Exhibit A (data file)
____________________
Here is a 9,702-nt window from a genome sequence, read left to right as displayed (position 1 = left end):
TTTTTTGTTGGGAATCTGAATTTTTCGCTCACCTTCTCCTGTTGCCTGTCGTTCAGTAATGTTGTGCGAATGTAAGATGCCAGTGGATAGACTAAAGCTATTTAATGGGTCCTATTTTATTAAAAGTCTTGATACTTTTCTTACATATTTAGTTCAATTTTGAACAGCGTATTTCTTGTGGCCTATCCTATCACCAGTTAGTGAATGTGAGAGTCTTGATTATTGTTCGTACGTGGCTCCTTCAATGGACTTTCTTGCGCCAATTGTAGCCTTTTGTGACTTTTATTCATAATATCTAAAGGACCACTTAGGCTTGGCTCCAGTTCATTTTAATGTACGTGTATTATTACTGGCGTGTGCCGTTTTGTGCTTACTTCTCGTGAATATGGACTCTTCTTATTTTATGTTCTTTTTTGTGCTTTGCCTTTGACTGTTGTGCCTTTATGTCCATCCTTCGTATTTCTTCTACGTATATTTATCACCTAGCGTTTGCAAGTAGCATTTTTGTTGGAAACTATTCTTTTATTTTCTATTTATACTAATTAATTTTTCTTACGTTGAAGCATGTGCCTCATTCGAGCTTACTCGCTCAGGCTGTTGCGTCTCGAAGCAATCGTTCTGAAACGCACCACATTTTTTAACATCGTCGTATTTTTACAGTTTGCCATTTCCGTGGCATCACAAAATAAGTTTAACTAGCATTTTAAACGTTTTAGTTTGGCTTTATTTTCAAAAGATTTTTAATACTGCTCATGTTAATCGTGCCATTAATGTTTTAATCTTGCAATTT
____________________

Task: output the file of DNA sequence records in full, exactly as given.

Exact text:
Here is a 9,702-nt window from a genome sequence, read left to right as displayed (position 1 = left end):
TTTTTTGTTGGGAATCTGAATTTTTCGCTCACCTTCTCCTGTTGCCTGTCGTTCAGTAATGTTGTGCGAATGTAAGATGCCAGTGGATAGACTAAAGCTATTTAATGGGTCCTATTTTATTAAAAGTCTTGATACTTTTCTTACATATTTAGTTCAATTTTGAACAGCGTATTTCTTGTGGCCTATCCTATCACCAGTTAGTGAATGTGAGAGTCTTGATTATTGTTCGTACGTGGCTCCTTCAATGGACTTTCTTGCGCCAATTGTAGCCTTTTGTGACTTTTATTCATAATATCTAAAGGACCACTTAGGCTTGGCTCCAGTTCATTTTAATGTACGTGTATTATTACTGGCGTGTGCCGTTTTGTGCTTACTTCTCGTGAATATGGACTCTTCTTATTTTATGTTCTTTTTTGTGCTTTGCCTTTGACTGTTGTGCCTTTATGTCCATCCTTCGTATTTCTTCTACGTATATTTATCACCTAGCGTTTGCAAGTAGCATTTTTGTTGGAAACTATTCTTTTATTTTCTATTTATACTAATTAATTTTTCTTACGTTGAAGCATGTGCCTCATTCGAGCTTACTCGCTCAGGCTGTTGCGTCTCGAAGCAATCGTTCTGAAACGCACCACATTTTTTAACATCGTCGTATTTTTACAGTTTGCCATTTCCGTGGCATCACAAAATAAGTTTAACTAGCATTTTAAACGTTTTAGTTTGGCTTTATTTTCAAAAGATTTTTAATACTGCTCATGTTAATCGTGCCATTAATGTTTTAATCTTGCAATTT